While there is a lot of merit in introducing plastic banknotes, they may not actually be relevant in 10 to 15 years. We are moving in the direction of becoming a cashless society, with non-cash payments predicted to overtake cash ones in 2015. We haven’t yet reached the tipping point for a cashless existence to be considered a “social norm”, but 10 years ago mobile banking seemed a far off innovation; today it is commonplace. Retina scans, and finger and hand print identification are now a reality in Spain and Brazil, and will continue to become more mainstream. The next generation of banking customers are sophisticated users of technology from birth, and will have a completely different banking experience from the one their grandparents enjoyed. The challenge for banks will be to ensure their systems are secure and customers have uninterrupted access to funding. If not, their customers might start demanding access to old-fashioned cash again! David Sayer is global head of banking at KPMG.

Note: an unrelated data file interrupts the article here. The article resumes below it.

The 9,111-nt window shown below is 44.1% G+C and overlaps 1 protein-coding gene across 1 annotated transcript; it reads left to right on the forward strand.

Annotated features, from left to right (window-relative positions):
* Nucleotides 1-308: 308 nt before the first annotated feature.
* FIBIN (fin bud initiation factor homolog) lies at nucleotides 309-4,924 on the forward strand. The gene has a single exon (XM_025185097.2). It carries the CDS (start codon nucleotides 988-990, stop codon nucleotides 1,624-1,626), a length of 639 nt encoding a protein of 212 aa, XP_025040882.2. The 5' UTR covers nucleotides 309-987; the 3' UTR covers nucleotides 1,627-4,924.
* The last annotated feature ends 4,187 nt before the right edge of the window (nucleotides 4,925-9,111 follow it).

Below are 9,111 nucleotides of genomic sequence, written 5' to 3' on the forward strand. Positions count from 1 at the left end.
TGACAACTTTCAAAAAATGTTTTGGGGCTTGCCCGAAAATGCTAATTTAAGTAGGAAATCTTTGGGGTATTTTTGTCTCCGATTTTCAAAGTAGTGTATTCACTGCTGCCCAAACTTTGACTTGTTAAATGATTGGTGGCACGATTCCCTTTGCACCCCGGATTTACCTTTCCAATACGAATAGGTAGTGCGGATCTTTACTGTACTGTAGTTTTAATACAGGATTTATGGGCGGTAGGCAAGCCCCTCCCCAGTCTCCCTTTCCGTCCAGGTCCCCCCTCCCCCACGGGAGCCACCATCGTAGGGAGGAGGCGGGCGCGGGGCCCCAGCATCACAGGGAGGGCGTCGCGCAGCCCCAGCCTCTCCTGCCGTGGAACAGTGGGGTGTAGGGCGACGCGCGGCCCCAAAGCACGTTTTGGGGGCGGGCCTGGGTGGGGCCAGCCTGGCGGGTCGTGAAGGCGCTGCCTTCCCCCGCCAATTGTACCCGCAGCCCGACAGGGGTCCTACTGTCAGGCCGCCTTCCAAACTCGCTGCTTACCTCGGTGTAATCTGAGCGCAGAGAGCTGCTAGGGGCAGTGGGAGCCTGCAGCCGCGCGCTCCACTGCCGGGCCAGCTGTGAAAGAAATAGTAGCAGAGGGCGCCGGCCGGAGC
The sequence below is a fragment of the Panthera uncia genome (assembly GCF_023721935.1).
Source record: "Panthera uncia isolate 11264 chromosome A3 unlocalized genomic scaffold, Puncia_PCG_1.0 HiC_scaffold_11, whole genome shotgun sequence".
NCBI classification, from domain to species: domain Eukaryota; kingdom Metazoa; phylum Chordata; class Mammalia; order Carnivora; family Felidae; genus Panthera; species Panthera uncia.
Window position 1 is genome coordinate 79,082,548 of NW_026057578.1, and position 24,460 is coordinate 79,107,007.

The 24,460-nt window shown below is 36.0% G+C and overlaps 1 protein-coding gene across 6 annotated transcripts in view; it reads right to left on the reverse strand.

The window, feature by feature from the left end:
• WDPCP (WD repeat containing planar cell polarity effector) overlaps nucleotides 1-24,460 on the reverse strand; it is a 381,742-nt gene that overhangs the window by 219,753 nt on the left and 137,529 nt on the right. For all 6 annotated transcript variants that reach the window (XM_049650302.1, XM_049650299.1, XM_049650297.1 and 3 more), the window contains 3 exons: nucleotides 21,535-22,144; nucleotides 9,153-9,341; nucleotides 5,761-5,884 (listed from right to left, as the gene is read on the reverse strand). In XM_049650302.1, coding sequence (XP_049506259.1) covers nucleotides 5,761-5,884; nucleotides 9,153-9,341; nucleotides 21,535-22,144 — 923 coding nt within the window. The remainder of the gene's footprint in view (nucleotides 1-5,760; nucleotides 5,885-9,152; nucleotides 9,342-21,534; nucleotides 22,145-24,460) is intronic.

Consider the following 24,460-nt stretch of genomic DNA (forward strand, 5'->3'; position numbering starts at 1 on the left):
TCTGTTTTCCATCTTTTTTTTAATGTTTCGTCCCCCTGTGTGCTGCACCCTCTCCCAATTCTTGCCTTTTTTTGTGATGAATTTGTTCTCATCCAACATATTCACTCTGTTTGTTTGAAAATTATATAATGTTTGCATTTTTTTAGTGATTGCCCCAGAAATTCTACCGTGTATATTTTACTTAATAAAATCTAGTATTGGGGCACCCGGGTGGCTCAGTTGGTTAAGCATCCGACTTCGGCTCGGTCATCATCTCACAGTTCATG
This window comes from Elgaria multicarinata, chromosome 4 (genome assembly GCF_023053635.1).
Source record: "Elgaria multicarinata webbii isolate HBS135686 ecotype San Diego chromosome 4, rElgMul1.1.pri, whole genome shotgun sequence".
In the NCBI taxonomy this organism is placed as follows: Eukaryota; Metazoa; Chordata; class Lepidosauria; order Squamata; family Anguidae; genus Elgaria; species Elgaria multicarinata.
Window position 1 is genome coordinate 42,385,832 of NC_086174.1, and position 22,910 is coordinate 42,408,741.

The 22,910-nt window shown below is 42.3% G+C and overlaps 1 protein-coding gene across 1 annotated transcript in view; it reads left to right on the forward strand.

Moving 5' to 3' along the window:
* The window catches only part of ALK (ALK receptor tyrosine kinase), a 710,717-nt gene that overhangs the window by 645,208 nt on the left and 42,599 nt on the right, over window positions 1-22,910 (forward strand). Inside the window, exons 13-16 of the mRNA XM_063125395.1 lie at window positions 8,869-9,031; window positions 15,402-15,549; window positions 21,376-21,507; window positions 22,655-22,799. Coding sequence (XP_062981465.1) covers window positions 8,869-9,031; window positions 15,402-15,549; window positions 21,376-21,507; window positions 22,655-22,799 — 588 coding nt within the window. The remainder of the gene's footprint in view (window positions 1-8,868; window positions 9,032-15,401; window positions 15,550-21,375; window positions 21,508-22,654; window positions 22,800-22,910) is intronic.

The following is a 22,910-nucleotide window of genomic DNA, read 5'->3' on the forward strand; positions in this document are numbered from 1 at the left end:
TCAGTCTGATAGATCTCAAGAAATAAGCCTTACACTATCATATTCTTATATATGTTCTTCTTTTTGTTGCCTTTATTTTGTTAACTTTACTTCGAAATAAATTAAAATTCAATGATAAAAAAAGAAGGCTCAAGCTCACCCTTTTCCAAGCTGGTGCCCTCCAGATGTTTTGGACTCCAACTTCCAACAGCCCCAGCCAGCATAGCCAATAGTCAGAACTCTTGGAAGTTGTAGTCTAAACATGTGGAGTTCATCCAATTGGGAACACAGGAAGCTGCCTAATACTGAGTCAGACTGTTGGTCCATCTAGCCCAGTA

The announcement by the Bank of England yesterday reconfirms the vital role cash plays in our day-to-day lives, as well the industry’s commitment to ensure payments are fit for the future. Last year, just over half of payments in the UK were made in cash, demonstrating how important it still is. During the economic downturn, for example, we believe people returned to cash to help them budget. And our forecasts predict that cash will be around for some time to come. Although its usage will drop by around a third by 2022, it will still play a significant role. Ultimately, our future payments landscape will be decided by consumer choice. Increasingly, we’ll choose to use a wider range of payment methods alongside cash, like mobile payments, cards or internet payments. Which method we choose will depend on the situation we’re faced with and what’s appropriate at that time. But claims that we are headed towards a cashless future are premature. Adrian Kamellard is chief executive at the Payments Council.